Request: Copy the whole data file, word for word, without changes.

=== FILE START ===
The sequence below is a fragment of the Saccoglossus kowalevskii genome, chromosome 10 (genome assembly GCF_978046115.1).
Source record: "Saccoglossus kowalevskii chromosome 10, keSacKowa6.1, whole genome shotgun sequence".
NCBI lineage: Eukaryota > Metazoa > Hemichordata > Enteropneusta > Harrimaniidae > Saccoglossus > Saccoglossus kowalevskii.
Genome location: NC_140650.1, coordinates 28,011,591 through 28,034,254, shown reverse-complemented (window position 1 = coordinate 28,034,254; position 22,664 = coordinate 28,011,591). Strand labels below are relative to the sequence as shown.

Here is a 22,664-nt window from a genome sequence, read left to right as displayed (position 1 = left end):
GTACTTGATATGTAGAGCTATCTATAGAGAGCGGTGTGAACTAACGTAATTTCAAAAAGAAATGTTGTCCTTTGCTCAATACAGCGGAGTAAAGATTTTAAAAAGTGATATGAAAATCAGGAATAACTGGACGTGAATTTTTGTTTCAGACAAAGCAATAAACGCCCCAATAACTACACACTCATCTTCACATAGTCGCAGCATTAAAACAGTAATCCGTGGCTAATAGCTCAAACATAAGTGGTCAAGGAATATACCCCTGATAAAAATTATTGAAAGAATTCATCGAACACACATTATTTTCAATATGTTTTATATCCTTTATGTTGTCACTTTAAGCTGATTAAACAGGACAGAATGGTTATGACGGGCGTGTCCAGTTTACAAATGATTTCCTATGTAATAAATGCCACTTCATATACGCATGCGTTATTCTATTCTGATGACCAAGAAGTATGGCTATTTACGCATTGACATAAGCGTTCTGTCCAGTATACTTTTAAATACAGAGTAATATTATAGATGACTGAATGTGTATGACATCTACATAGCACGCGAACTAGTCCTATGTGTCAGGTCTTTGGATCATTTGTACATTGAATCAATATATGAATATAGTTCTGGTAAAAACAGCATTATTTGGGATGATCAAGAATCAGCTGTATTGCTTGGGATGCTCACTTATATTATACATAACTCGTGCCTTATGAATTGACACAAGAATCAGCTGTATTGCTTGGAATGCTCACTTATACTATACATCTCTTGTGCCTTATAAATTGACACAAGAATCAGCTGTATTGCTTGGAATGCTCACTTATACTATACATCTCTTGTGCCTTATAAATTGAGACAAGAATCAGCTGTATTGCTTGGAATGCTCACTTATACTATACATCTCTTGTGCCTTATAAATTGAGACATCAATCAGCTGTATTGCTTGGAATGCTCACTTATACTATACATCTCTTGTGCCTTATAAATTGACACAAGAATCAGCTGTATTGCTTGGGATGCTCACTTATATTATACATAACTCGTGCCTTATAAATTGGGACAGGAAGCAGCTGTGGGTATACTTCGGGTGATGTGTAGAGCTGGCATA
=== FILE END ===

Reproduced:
The sequence below is a fragment of the Saccoglossus kowalevskii genome, chromosome 10 (genome assembly GCF_978046115.1).
Source record: "Saccoglossus kowalevskii chromosome 10, keSacKowa6.1, whole genome shotgun sequence".
NCBI lineage: Eukaryota > Metazoa > Hemichordata > Enteropneusta > Harrimaniidae > Saccoglossus > Saccoglossus kowalevskii.
Genome location: NC_140650.1, coordinates 28,011,591 through 28,034,254, shown reverse-complemented (window position 1 = coordinate 28,034,254; position 22,664 = coordinate 28,011,591). Strand labels below are relative to the sequence as shown.

Here is a 22,664-nt window from a genome sequence, read left to right as displayed (position 1 = left end):
GTACTTGATATGTAGAGCTATCTATAGAGAGCGGTGTGAACTAACGTAATTTCAAAAAGAAATGTTGTCCTTTGCTCAATACAGCGGAGTAAAGATTTTAAAAAGTGATATGAAAATCAGGAATAACTGGACGTGAATTTTTGTTTCAGACAAAGCAATAAACGCCCCAATAACTACACACTCATCTTCACATAGTCGCAGCATTAAAACAGTAATCCGTGGCTAATAGCTCAAACATAAGTGGTCAAGGAATATACCCCTGATAAAAATTATTGAAAGAATTCATCGAACACACATTATTTTCAATATGTTTTATATCCTTTATGTTGTCACTTTAAGCTGATTAAACAGGACAGAATGGTTATGACGGGCGTGTCCAGTTTACAAATGATTTCCTATGTAATAAATGCCACTTCATATACGCATGCGTTATTCTATTCTGATGACCAAGAAGTATGGCTATTTACGCATTGACATAAGCGTTCTGTCCAGTATACTTTTAAATACAGAGTAATATTATAGATGACTGAATGTGTATGACATCTACATAGCACGCGAACTAGTCCTATGTGTCAGGTCTTTGGATCATTTGTACATTGAATCAATATATGAATATAGTTCTGGTAAAAACAGCATTATTTGGGATGATCAAGAATCAGCTGTATTGCTTGGGATGCTCACTTATATTATACATAACTCGTGCCTTATGAATTGACACAAGAATCAGCTGTATTGCTTGGAATGCTCACTTATACTATACATCTCTTGTGCCTTATAAATTGACACAAGAATCAGCTGTATTGCTTGGAATGCTCACTTATACTATACATCTCTTGTGCCTTATAAATTGAGACAAGAATCAGCTGTATTGCTTGGAATGCTCACTTATACTATACATCTCTTGTGCCTTATAAATTGAGACATCAATCAGCTGTATTGCTTGGAATGCTCACTTATACTATACATCTCTTGTGCCTTATAAATTGACACAAGAATCAGCTGTATTGCTTGGGATGCTCACTTATATTATACATAACTCGTGCCTTATAAATTGGGACAGGAAGCAGCTGTGGGTATACTTCGGGTGATGTGTAGAGCTGGCATA